Politics & Government

Matthew death toll rises and flooding still a threat, SC Gov. Haley says

Flooding remains a threat to communities along two Pee Dee rivers as water from Hurricane Matthew’s rainfall courses southeast toward the ocean, state officials said Thursday.

Gov. Nikki Haley also said a fourth death attributed to Hurricane Matthew and its aftermath was reported this week in Dillon. On Monday, a person died while moving a cable outside, she said.

Three deaths have previously been attributed to Matthew, including a Richland County man who drowned after falling out of a wheelchair.

Speaking at a press conference on Thursday, Alvin Taylor, the director of the S.C. Department of Natural Resources, said officials are most concerned about the Waccamaw River, which is still rising, and communities downstream from Nichols on the Little Pee Dee. The Little Pee Dee has crested but the Waccamaw is not expected to crest until late this weekend or early next week.

The state has shifted boat patrols to the Waccamaw River to conduct search and rescue and provide security to evacuated homes along the river.

As the entire water system rises, Taylor said officials are keeping an eye on communities from Conway south to Bucksport, and from Waccamaw to Georgetown.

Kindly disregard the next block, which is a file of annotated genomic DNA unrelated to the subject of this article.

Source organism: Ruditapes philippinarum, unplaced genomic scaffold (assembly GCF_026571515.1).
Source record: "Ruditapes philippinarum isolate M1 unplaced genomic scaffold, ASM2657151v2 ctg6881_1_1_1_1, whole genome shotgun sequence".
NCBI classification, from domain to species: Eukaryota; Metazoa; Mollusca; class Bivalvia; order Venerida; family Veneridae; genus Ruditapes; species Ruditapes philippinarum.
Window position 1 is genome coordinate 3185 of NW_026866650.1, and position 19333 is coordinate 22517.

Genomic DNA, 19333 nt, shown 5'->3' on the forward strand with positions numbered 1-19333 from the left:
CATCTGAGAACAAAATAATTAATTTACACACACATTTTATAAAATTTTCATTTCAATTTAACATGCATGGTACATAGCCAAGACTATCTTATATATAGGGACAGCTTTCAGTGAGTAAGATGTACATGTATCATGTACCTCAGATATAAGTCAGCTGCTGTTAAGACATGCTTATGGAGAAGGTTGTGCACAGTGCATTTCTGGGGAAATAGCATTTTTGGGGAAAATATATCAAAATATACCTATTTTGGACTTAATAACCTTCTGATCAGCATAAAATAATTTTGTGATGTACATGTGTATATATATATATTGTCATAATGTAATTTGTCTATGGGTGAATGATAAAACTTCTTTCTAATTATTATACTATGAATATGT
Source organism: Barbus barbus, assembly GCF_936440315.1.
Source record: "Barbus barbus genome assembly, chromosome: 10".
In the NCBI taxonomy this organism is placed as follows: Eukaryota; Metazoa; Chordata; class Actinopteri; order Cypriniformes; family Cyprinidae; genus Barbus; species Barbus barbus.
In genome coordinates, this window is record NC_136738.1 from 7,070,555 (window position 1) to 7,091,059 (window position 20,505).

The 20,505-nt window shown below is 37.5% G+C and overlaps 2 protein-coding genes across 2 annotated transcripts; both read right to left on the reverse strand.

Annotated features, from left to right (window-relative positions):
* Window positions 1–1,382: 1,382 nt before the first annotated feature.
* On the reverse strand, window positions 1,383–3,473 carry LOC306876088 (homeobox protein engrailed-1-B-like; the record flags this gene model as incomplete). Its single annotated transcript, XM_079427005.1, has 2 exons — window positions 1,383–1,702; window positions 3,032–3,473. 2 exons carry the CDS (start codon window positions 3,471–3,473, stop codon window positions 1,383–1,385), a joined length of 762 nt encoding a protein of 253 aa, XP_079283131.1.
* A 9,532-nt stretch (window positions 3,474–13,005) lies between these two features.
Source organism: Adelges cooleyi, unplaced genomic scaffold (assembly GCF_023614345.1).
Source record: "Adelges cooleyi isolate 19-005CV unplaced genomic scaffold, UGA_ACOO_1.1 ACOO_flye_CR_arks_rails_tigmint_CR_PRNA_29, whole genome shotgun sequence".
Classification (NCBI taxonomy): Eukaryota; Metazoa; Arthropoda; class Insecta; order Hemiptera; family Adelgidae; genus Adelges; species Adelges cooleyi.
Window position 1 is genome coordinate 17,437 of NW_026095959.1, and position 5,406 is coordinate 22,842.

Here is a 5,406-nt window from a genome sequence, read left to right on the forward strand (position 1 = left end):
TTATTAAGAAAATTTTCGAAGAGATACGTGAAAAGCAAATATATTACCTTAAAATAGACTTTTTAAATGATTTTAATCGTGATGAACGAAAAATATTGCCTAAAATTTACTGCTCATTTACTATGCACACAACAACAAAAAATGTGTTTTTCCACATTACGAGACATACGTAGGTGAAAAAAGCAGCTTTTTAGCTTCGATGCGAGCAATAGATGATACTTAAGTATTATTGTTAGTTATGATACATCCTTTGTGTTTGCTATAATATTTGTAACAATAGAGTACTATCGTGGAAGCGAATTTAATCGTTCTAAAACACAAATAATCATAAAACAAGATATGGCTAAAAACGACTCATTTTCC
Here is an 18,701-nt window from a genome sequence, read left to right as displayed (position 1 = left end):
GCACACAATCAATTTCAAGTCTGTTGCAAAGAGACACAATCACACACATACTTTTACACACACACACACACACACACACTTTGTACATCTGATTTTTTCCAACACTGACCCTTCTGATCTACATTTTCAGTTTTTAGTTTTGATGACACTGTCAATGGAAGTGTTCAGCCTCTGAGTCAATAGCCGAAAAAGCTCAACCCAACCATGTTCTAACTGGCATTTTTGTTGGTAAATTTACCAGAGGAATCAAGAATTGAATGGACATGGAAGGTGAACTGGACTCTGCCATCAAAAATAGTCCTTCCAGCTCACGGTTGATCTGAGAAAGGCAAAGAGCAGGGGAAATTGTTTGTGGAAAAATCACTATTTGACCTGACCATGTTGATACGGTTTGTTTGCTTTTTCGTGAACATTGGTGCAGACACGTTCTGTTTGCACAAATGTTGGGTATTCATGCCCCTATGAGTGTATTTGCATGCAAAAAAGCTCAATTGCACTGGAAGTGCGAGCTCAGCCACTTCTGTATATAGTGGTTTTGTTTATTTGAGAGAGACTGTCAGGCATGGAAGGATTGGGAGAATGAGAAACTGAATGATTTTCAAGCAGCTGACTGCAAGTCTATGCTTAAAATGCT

The flooding has caught some river residents by surprise. Nichols had to be evacuated from the flooding, including 150 residents who fled to the town hall for shelter from rising waters. Other communities along the Pee Dee region of the state also were evacuated due to flooding after rivers swelled by Hurricane Matthew overflowed their banks.

Residents of Beaufort County’s Harbor, Hunting and Fripp islands were allowed back onto Hilton Head Island on Wednesday after transportation officials repaired a bridge to the barrier islands.

Across the state, 263 total roads remained closed after the storm, down from a peak of 481, S.C. Department of Transportation Secretary Christy Hall said, adding the remaining closures are largely on secondary roads in residential areas.

The Department of Transportation continues to monitor bridges in other locations, Hall said.

Statewide, 372 people remain in 11 shelters in the Beaufort and Pee Dee areas, Haley said. Six of those shelters are in schools that remained closed while people are staying in them.

Five days after Hurricane Matthew struck South Carolina, 75,276 customers remain without power, although that number is down from 290,000 on Tuesday. Farmers have seen significant crop losses due to the storm and subsequent flooding.

21 dams around the state have been breached, even as residents returned to coastal islands that were closed for days after the storm.

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